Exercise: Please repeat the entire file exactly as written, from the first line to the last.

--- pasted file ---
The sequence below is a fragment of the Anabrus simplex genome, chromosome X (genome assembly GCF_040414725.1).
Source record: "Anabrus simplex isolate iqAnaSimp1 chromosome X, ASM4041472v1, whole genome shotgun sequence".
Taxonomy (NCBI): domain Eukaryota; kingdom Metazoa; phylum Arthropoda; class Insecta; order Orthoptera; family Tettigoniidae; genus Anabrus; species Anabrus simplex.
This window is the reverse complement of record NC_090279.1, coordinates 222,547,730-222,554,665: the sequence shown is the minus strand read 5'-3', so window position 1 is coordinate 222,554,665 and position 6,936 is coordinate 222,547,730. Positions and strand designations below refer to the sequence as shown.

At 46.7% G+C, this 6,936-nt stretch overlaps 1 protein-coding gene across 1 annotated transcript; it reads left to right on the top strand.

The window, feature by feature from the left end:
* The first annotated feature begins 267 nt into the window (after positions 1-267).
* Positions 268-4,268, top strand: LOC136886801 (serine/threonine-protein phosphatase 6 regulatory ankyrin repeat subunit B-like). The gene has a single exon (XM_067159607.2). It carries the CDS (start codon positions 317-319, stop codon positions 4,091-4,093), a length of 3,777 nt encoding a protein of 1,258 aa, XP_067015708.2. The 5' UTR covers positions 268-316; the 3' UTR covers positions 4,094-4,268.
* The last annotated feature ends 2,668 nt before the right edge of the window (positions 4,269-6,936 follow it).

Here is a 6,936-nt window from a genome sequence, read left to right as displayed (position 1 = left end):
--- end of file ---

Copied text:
The sequence below is a fragment of the Anabrus simplex genome, chromosome X (genome assembly GCF_040414725.1).
Source record: "Anabrus simplex isolate iqAnaSimp1 chromosome X, ASM4041472v1, whole genome shotgun sequence".
Taxonomy (NCBI): domain Eukaryota; kingdom Metazoa; phylum Arthropoda; class Insecta; order Orthoptera; family Tettigoniidae; genus Anabrus; species Anabrus simplex.
This window is the reverse complement of record NC_090279.1, coordinates 222,547,730-222,554,665: the sequence shown is the minus strand read 5'-3', so window position 1 is coordinate 222,554,665 and position 6,936 is coordinate 222,547,730. Positions and strand designations below refer to the sequence as shown.

At 46.7% G+C, this 6,936-nt stretch overlaps 1 protein-coding gene across 1 annotated transcript; it reads left to right on the top strand.

The window, feature by feature from the left end:
* The first annotated feature begins 267 nt into the window (after positions 1-267).
* Positions 268-4,268, top strand: LOC136886801 (serine/threonine-protein phosphatase 6 regulatory ankyrin repeat subunit B-like). The gene has a single exon (XM_067159607.2). It carries the CDS (start codon positions 317-319, stop codon positions 4,091-4,093), a length of 3,777 nt encoding a protein of 1,258 aa, XP_067015708.2. The 5' UTR covers positions 268-316; the 3' UTR covers positions 4,094-4,268.
* The last annotated feature ends 2,668 nt before the right edge of the window (positions 4,269-6,936 follow it).

Here is a 6,936-nt window from a genome sequence, read left to right as displayed (position 1 = left end):